Somatization disorder is a mental health problem in which someone has physical symptoms with a psychological cause. With this disorder, people have many health complaints that keep coming back and cannot be explained physically.
Somatization disorder usually starts in the teen years or in early adulthood. It can begin in childhood. More women than men develop this disorder. It tends to run in families.
Symptoms of this disorder include:
Reproductive system problems are common. Women may have irregular periods and men may have problems with erections. Women often have pain with menstruation, sexual intercourse, or urination.
Millions of people in the US have this disorder. Most deny it. Many believe they are not getting good medical care.
A therapist or healthcare provider will ask you about your symptoms and how long you have had them. He or she will ask how they affect your daily life.
You may also have other mental health problems. The most common are depression, anxiety, and personality disorders. Often you have many surgeries and medical treatments without getting better before you are diagnosed.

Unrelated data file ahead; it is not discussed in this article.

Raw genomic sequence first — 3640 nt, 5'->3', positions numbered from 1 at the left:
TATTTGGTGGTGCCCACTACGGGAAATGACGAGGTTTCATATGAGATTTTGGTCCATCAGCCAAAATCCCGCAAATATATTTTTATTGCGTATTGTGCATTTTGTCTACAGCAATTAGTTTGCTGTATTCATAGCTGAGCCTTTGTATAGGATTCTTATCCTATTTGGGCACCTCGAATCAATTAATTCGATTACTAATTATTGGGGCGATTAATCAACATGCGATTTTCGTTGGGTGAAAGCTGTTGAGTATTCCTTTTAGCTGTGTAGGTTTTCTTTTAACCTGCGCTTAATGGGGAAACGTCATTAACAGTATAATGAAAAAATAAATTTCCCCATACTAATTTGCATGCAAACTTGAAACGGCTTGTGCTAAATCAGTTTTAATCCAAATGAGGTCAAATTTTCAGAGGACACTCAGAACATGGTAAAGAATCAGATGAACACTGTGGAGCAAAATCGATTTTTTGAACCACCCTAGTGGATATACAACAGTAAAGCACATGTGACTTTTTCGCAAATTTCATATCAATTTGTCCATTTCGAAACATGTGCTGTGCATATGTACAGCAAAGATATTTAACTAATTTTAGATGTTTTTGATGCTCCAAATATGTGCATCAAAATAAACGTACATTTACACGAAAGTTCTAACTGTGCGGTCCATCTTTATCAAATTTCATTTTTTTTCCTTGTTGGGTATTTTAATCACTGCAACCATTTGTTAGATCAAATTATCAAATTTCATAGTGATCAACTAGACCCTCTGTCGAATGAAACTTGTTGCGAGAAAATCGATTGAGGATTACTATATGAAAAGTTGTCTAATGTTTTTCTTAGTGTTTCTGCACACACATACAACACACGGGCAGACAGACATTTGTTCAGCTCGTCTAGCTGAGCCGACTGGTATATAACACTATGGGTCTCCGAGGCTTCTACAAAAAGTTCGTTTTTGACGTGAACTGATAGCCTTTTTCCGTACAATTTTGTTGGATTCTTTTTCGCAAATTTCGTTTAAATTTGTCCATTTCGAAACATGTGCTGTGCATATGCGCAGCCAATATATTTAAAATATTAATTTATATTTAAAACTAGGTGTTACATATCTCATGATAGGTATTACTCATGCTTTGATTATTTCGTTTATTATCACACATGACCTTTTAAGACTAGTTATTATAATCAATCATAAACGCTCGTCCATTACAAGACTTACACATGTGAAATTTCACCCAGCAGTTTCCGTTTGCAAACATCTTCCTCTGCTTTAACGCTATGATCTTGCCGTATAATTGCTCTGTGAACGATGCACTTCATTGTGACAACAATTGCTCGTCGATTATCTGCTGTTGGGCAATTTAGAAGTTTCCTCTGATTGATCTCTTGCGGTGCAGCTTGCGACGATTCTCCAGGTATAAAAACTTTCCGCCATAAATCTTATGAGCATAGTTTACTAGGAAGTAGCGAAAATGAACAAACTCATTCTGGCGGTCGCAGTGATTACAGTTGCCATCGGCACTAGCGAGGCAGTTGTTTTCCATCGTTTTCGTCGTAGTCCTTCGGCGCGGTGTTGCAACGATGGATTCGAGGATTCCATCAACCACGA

Psychiatric medicines may help your symptoms, especially if you have anxiety, depression, or obsessions (ideas that you can't stop thinking about).
Psychotherapy is also helpful. You may need to explore possible benefits from being seen as sick. For example, you may get extra attention and care from family and friends. Or you may avoid work or other responsibilities by being sick. Family members may also find therapy useful.
This disorder is usually lifelong, with periods of getting better and getting worse.
For more information, contact:
The National Alliance for the Mentally Ill (NAMI)
Web site: http://www.nami.org
Mental Health America (formerly The National Mental Health Association or NMHA)
Web site: http://www.NMHA.org